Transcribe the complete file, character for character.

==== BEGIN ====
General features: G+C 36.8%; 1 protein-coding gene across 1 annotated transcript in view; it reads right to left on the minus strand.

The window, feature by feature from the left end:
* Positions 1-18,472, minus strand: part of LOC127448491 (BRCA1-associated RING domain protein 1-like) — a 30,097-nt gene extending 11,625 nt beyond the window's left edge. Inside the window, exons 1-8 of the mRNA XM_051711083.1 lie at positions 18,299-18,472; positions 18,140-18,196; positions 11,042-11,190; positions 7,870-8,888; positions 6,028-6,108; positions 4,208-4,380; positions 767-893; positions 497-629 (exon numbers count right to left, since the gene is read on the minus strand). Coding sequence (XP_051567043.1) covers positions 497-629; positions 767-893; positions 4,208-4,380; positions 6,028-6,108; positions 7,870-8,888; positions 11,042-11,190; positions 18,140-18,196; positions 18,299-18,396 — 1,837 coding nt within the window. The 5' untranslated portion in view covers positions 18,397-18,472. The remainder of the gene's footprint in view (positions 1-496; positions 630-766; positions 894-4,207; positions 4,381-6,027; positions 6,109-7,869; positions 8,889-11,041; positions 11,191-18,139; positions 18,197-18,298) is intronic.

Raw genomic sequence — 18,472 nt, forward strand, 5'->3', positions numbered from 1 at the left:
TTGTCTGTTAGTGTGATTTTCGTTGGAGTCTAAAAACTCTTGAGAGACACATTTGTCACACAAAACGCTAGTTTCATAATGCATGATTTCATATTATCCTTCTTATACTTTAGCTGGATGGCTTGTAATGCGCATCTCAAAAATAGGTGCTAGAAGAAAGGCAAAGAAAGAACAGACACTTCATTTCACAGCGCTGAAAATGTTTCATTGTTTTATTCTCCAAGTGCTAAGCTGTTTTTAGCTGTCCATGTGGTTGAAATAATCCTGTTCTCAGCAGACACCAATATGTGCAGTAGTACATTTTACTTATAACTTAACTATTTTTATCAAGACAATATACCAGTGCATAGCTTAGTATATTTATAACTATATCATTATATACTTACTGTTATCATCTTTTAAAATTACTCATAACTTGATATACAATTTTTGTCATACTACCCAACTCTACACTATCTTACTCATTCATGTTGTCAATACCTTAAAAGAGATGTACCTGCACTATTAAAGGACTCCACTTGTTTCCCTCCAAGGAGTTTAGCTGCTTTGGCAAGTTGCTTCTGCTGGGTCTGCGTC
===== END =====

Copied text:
General features: G+C 36.8%; 1 protein-coding gene across 1 annotated transcript in view; it reads right to left on the minus strand.

The window, feature by feature from the left end:
* Positions 1-18,472, minus strand: part of LOC127448491 (BRCA1-associated RING domain protein 1-like) — a 30,097-nt gene extending 11,625 nt beyond the window's left edge. Inside the window, exons 1-8 of the mRNA XM_051711083.1 lie at positions 18,299-18,472; positions 18,140-18,196; positions 11,042-11,190; positions 7,870-8,888; positions 6,028-6,108; positions 4,208-4,380; positions 767-893; positions 497-629 (exon numbers count right to left, since the gene is read on the minus strand). Coding sequence (XP_051567043.1) covers positions 497-629; positions 767-893; positions 4,208-4,380; positions 6,028-6,108; positions 7,870-8,888; positions 11,042-11,190; positions 18,140-18,196; positions 18,299-18,396 — 1,837 coding nt within the window. The 5' untranslated portion in view covers positions 18,397-18,472. The remainder of the gene's footprint in view (positions 1-496; positions 630-766; positions 894-4,207; positions 4,381-6,027; positions 6,109-7,869; positions 8,889-11,041; positions 11,191-18,139; positions 18,197-18,298) is intronic.

Raw genomic sequence — 18,472 nt, forward strand, 5'->3', positions numbered from 1 at the left:
TTGTCTGTTAGTGTGATTTTCGTTGGAGTCTAAAAACTCTTGAGAGACACATTTGTCACACAAAACGCTAGTTTCATAATGCATGATTTCATATTATCCTTCTTATACTTTAGCTGGATGGCTTGTAATGCGCATCTCAAAAATAGGTGCTAGAAGAAAGGCAAAGAAAGAACAGACACTTCATTTCACAGCGCTGAAAATGTTTCATTGTTTTATTCTCCAAGTGCTAAGCTGTTTTTAGCTGTCCATGTGGTTGAAATAATCCTGTTCTCAGCAGACACCAATATGTGCAGTAGTACATTTTACTTATAACTTAACTATTTTTATCAAGACAATATACCAGTGCATAGCTTAGTATATTTATAACTATATCATTATATACTTACTGTTATCATCTTTTAAAATTACTCATAACTTGATATACAATTTTTGTCATACTACCCAACTCTACACTATCTTACTCATTCATGTTGTCAATACCTTAAAAGAGATGTACCTGCACTATTAAAGGACTCCACTTGTTTCCCTCCAAGGAGTTTAGCTGCTTTGGCAAGTTGCTTCTGCTGGGTCTGCGTC